For as long as I can remember, I’ve been fascinated with airplanes. I attribute that love to my dad, Guy Hogan. He loved everything about aviation. Growing up in the Mississippi Delta as a teenager he was a member of the Civil Air Patrol. He recounted to me many stories of flights he took as a teenage CAP member and how he longed to fly airplanes. He kept a meticulous logbook of all the commercial flights he took as a passenger. While he never obtained a pilot certificate he was deeply passionate about aviation and shared that passion with me.
I remember many days that he and I found a reason to drive to the observation area at the Nashville Airport (KBNA). It was long before the days of fences and high security. Dad always seemed to have his handheld scanner in the car, just in case we might be driving by the airport. We’d lean on the hood of his car and alternate between Tower, Ground, and the Approach/Departure frequencies often trying to track the journey of a single plane arriving or departing as the pilot was handed off from one controller to the next. We began to recognize the voices of the controllers and a few pilots. While we did not know their names, we knew them. We respected them and their calm, professional demeanor. We learned their lingo, their temperament and the repeated rhythm of their concise but rich language. We sometimes stepped on their chatter with the exclamation “hey look at that” as we marveled at some new or unusual aircraft.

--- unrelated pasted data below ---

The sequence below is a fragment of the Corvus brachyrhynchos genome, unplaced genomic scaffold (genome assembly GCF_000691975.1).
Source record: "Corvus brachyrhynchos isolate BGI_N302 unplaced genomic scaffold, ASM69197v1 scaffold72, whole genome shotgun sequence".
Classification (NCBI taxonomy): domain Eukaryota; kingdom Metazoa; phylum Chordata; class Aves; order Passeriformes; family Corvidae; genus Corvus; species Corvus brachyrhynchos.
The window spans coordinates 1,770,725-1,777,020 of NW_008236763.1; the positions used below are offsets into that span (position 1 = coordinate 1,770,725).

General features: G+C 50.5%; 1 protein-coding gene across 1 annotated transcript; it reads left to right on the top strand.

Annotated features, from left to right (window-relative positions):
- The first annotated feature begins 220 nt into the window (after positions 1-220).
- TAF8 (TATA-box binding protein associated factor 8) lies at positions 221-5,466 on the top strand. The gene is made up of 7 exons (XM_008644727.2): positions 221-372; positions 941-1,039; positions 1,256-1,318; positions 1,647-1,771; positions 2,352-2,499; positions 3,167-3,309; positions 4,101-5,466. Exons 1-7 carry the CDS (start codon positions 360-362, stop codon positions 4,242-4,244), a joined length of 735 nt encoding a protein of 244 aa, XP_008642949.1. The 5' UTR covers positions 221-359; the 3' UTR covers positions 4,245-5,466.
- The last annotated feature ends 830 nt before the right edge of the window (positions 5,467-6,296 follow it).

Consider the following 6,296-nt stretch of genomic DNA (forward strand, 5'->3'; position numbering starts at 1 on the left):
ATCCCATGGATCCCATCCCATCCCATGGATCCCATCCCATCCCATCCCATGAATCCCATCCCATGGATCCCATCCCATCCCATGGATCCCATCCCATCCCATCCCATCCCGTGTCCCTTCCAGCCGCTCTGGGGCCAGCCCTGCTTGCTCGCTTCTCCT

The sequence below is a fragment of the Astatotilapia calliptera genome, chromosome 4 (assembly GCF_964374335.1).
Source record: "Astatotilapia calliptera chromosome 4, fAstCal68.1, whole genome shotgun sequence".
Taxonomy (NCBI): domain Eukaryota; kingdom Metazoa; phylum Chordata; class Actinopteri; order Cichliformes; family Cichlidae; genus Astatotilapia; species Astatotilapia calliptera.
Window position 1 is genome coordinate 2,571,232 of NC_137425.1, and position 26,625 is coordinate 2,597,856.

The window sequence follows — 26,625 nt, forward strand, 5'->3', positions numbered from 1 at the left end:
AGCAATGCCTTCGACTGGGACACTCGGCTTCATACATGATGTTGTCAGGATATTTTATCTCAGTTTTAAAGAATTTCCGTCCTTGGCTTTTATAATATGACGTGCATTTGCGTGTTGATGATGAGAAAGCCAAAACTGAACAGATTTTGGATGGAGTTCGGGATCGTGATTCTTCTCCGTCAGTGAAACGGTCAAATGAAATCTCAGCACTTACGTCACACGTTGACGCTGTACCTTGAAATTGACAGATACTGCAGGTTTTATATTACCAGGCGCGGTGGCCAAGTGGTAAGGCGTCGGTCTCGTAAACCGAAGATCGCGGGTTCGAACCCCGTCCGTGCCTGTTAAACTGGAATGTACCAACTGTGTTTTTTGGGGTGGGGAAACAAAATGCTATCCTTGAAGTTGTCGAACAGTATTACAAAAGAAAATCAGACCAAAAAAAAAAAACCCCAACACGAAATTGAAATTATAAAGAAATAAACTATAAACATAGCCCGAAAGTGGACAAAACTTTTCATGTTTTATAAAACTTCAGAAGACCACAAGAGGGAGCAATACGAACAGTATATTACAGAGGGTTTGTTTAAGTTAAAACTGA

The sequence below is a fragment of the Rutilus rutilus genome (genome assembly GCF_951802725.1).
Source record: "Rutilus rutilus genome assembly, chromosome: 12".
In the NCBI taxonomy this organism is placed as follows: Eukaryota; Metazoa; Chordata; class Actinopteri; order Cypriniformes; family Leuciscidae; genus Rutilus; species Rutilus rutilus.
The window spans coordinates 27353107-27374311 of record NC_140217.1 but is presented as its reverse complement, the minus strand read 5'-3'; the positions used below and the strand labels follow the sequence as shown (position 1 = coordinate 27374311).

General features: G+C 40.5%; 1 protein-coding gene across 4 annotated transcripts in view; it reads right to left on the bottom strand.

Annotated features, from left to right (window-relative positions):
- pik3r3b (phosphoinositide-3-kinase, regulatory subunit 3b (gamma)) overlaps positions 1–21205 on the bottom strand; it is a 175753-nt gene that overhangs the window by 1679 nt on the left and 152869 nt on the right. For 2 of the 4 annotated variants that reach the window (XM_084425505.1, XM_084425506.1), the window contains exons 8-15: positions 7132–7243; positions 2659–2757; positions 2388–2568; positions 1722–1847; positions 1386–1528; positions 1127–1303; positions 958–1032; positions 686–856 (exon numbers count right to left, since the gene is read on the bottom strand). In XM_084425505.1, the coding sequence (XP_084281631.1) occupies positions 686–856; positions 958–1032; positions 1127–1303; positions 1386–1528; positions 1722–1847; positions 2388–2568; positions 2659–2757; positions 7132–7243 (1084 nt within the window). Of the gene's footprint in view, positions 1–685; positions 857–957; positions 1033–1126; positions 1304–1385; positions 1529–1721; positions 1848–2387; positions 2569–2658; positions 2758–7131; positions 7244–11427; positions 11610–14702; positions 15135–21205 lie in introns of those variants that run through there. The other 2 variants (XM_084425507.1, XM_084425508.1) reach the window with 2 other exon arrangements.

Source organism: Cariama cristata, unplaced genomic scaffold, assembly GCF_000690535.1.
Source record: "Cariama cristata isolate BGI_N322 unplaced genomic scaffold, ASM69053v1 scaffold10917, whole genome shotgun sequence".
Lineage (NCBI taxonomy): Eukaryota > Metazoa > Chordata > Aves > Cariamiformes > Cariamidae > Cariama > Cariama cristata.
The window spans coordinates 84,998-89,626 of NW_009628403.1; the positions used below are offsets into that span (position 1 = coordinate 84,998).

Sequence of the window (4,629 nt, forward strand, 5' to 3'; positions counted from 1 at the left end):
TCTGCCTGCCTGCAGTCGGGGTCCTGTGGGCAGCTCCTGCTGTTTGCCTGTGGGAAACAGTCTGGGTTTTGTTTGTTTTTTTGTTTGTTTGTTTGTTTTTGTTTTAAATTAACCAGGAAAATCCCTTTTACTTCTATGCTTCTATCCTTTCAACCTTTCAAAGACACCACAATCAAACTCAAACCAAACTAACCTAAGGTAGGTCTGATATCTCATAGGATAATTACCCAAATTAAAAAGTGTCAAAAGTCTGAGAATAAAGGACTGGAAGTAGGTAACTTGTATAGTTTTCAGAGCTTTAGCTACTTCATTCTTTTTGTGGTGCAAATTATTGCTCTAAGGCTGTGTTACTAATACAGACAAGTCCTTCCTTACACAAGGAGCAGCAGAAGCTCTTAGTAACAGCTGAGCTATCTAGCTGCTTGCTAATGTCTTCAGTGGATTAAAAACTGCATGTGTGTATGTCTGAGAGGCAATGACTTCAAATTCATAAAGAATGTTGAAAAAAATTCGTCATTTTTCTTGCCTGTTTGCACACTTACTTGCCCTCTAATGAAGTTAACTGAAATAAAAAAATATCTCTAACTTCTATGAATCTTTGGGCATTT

When the American Airlines hub opened in 1986 we were in aviation heaven. The skies filled, and the chatter became thick. It was better than the movies. It was better than television. It was a coordinated sky dance full of rhythm. It was our music. We often watched and listened to our symphony as day transitioned to night. And the tiny white stars kept arriving one after the other. Floating downward ever so silently only to roar to a halt as the pilot reversed thrust after contact.
It was in these moments that aviation captured me. I wanted to fly! It would be many, many years before I accomplished that goal, but the spark was lit by my dad. My only regret is that he didn’t live to fly with me. So, I dedicate these chronicles to him. To the man who laid out the runway for me and taught me how to fly in the ways that really count. I’ll see you up there somewhere dad . . .
– Miller Hogan